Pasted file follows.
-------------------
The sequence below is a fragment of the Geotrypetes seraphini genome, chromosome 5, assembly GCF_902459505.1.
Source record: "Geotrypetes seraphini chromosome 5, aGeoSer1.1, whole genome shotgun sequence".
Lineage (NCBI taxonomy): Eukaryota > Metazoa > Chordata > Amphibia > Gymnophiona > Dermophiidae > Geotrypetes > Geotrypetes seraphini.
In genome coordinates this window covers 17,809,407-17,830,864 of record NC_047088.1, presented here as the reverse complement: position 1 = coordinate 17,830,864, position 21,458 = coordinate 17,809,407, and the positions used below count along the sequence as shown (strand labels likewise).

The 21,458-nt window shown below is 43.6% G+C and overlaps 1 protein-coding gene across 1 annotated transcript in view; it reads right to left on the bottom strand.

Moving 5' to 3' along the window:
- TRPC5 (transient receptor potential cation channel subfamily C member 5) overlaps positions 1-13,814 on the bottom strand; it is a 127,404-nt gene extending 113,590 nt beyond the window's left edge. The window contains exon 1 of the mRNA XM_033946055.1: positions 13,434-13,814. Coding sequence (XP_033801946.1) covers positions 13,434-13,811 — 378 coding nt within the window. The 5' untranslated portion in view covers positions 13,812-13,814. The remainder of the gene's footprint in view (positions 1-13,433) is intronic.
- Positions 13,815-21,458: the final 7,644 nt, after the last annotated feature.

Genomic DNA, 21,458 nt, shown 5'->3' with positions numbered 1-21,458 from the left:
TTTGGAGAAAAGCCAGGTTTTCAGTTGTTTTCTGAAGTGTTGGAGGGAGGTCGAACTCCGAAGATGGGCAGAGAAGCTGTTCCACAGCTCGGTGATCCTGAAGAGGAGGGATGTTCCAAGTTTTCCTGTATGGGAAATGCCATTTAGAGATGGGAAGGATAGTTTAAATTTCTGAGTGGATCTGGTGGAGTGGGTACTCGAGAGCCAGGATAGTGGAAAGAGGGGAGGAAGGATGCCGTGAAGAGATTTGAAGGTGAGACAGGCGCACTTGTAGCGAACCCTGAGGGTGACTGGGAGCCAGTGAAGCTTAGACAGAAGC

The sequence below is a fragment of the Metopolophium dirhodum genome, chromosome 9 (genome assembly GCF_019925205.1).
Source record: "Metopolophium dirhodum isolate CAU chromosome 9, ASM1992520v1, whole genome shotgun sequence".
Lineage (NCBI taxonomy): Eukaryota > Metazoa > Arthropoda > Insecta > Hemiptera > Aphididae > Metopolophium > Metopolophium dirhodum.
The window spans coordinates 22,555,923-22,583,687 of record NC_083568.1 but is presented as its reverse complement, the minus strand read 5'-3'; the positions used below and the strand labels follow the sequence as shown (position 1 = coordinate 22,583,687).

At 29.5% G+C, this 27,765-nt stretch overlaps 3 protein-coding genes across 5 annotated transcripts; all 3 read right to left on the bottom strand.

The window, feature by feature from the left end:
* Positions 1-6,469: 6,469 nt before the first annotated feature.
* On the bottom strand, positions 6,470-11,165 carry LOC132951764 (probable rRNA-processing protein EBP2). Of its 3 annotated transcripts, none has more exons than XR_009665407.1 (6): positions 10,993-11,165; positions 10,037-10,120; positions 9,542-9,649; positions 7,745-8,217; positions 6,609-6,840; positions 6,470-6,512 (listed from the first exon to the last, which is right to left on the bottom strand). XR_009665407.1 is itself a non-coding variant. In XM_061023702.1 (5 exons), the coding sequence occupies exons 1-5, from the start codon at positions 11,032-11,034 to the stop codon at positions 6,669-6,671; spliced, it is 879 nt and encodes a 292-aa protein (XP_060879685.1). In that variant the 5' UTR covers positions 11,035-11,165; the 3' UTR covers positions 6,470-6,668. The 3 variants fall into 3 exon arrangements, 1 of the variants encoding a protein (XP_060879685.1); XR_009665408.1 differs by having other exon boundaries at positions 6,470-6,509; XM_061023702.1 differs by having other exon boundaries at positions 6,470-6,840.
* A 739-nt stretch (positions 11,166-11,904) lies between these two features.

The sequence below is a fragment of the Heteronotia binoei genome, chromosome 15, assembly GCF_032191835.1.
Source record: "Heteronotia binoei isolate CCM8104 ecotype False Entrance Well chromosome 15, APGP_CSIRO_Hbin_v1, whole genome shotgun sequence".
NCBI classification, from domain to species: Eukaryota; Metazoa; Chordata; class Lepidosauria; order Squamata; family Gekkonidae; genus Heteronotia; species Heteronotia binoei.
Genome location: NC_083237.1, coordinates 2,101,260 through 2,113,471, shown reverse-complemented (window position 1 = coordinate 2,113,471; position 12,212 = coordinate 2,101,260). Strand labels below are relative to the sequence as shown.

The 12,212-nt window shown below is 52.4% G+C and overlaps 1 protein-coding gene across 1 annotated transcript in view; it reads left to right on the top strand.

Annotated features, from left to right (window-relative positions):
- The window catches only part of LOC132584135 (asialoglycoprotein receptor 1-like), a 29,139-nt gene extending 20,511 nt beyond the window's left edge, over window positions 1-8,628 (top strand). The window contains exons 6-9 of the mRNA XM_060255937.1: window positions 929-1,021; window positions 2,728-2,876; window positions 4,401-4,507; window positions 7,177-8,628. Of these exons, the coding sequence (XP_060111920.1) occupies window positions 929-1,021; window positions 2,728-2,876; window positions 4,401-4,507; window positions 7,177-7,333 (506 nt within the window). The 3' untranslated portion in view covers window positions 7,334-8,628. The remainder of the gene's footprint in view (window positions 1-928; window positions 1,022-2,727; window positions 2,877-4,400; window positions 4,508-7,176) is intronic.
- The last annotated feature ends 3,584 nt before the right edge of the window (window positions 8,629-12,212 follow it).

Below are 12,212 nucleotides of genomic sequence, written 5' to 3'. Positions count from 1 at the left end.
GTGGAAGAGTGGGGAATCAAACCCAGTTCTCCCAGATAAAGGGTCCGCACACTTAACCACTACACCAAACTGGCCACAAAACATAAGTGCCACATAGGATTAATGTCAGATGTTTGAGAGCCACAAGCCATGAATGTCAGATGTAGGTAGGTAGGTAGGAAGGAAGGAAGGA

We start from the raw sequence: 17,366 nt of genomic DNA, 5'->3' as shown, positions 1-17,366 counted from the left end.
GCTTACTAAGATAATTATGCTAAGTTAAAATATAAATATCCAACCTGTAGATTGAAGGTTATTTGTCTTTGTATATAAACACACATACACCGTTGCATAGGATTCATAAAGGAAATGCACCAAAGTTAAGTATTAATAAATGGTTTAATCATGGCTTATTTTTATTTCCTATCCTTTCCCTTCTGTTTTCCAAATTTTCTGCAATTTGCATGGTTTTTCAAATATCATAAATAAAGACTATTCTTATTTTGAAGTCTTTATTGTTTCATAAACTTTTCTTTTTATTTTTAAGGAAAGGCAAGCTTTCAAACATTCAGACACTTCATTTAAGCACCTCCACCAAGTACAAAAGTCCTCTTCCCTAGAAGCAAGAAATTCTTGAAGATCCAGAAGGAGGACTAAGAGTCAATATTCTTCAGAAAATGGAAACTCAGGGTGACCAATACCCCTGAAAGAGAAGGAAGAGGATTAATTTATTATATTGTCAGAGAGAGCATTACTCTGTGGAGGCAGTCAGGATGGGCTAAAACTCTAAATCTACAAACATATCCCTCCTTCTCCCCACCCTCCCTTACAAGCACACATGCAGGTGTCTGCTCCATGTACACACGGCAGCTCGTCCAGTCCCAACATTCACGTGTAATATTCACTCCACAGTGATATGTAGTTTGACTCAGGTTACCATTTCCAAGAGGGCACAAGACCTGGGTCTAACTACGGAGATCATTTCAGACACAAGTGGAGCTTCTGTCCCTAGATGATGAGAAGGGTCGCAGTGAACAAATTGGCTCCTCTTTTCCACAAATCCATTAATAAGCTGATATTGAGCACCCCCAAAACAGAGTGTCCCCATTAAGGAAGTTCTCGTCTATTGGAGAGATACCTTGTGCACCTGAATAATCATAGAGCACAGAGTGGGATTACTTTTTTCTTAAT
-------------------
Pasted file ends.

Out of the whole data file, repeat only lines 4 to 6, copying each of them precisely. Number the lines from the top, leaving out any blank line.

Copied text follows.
In genome coordinates this window covers 17,809,407-17,830,864 of record NC_047088.1, presented here as the reverse complement: position 1 = coordinate 17,830,864, position 21,458 = coordinate 17,809,407, and the positions used below count along the sequence as shown (strand labels likewise).

The 21,458-nt window shown below is 43.6% G+C and overlaps 1 protein-coding gene across 1 annotated transcript in view; it reads right to left on the bottom strand.

Moving 5' to 3' along the window: